When a cloud of debris floated westward from Chernobyl in the Soviet Union last week, it put a lot of things into grim but needed perspective. Nuclear peril does that: It sweeps aside less important things, forcing a reassessment of what really matters. In this case, it raises profound questions about two characteristics of modern society we sometimes take for granted. One is technology. The other is bureaucracy. Technology. So far, 1986 has been a tough year for technological prowess. The explosion of the American space shuttle in January, followed by the loss of a Titan rocket last month and a Delta rocket last Saturday, have etched question marks on the future of the space mission, involving one of the world's most advanced technologies. With Chernobyl, another complex technology -- the generation of nuclear power -- has been challenged to the core.
What's really being challenged, however, is mankind's reliance on supertechnology -- one of the most pervasive idolatries of the age. On the surface, that may appear to be no more than a blind trust in things and objects, an age-old worship of materialism dressed up in modern clothes. It is that, certainly. But it's also more.
The complex systems of the modern world are far beyond the layman's ken. They are unlike the 19th century's ``modern'' mills and machines: Most of us, however well-read, cannot even begin to explain their most basic principles to our children. We depend, as never before, on experts. So does this mean that those principles are somehow perverse and anti-human? Not at all. It only means that they are complex. It means, too, that if the systems fail, it is not because some abstract thing called ``technology'' has failed. It is because the human resources behind the technology have failed.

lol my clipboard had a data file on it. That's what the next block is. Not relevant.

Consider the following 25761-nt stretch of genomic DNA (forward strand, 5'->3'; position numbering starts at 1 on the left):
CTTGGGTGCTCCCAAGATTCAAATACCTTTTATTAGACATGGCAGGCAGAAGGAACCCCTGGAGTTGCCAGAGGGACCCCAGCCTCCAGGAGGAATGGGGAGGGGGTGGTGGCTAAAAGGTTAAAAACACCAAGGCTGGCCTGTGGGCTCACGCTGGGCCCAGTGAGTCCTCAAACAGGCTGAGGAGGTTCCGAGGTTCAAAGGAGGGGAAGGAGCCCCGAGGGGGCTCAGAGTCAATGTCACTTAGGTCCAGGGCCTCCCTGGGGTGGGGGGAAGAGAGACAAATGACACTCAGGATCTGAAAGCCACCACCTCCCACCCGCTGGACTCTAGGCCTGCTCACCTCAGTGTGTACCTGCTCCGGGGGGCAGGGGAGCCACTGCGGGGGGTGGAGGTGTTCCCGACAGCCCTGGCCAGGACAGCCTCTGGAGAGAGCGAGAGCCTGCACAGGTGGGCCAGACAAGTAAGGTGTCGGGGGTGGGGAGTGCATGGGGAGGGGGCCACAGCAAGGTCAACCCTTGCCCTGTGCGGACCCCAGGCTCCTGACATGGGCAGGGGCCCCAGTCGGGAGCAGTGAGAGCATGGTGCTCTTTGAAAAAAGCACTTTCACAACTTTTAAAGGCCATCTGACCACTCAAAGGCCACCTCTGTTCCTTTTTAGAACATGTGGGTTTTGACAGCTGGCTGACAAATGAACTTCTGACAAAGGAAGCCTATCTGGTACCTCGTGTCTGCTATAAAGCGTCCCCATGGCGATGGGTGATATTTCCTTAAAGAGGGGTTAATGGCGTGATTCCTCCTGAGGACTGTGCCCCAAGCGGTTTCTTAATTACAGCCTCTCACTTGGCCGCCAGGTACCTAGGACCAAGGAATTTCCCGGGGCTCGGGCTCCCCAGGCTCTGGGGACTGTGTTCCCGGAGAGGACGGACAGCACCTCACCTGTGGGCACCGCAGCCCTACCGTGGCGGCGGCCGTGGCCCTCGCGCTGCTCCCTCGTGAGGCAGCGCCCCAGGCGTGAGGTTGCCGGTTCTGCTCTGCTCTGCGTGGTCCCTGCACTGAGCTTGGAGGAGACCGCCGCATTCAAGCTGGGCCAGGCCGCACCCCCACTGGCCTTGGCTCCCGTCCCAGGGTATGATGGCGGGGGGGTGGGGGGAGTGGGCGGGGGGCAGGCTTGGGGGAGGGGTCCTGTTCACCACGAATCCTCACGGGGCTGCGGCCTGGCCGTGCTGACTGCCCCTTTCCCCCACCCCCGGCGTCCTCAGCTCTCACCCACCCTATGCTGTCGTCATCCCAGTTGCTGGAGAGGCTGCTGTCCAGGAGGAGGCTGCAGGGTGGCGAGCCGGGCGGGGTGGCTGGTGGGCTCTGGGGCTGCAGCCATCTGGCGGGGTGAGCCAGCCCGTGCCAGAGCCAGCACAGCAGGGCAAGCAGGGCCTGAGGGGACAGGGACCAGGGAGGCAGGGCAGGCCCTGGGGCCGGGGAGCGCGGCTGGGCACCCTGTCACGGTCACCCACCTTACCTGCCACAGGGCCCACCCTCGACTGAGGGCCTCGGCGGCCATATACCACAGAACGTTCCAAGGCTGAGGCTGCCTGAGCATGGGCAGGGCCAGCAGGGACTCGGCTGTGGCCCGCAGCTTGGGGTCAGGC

Human resources can be organized in various ways. Little technological systems -- like the ones sprouting in America's Silicon Valley, Research Triangle, and other seedbeds of entrepreneurship -- seem to work fine with only a handful of experts. Such people need minimal organization. But systems designed to fling men and women into space or wring power from atoms are vast, complicated, and delicately balanced. They require hundreds of experts. And handling hundreds of people requires a very different sort of organization from handling a handful. That's what we call a bureaucracy.
Bureaucracy. What the Challenger inquiry is revealing -- and what a similar inquiry at Chernobyl would presumably uncover -- is the fact that expertise is no better than the bureaucracy supporting it. If that bureaucracy is sufficiently riddled by turf disputes, information blockages, political pork-barreling, or managerial ineptitudes, then no amount of expertise can hold either spacecraft or reactors together.
Unless we grasp this point -- that the real culprit here is bureaucracy and not technology -- we're liable to be led gravely astray. Playing Cassandra over every new technology, we'll tend to resist every new turn of progress and walk backwards into the future. The point is not to scrap the entire space program or deactivate every nuclear reactor. The point is to stop trusting blindly in experts and organizations.
In America, the entire operation of NASA is now getting a thorough grilling -- to see just how much of our trust it deserves. Moscow has a greater challenge. Nuclear clouds are no respecters of boundaries. So the Soviets face intense European pressure to prove that their entire nuclear power bureaucracy is trustworthy.
In the end, the question is not only, ``How do you design a safe supertechnology?'' but ``How do you design a safe superbureaucracy?'' That, simply put, is a central problem facing the world today. And it is exactly there that the differences between communism and the free world stand in stark contrast.
NASA, one of the free world's pre-eminent scientific bureaucracies, may have its flaws. But they'll be corrected -- or, if they can't be, the entire organization will be dismantled. That's how public opinion operates in the West: That's the value of a free press, a free thought, a free sharing of information wherever possible. That's probably the single best guarantee of technological safety we can have.
Can that happen at Chernobyl? The early signs -- especially the clampdown on information from the Soviet Union -- are hardly promising. Everything points to a bureaucracy fighting to save its own skin -- hoarding information, wishing away the problem, fending off any probe that could let in the light, trying to maintain the status quo.
The status quo failed at both Cape Canaveral and Chernobyl. How the two superpowers deal with their failures will show the world, in sharp detail, the fundamental differences between them.
A Monday column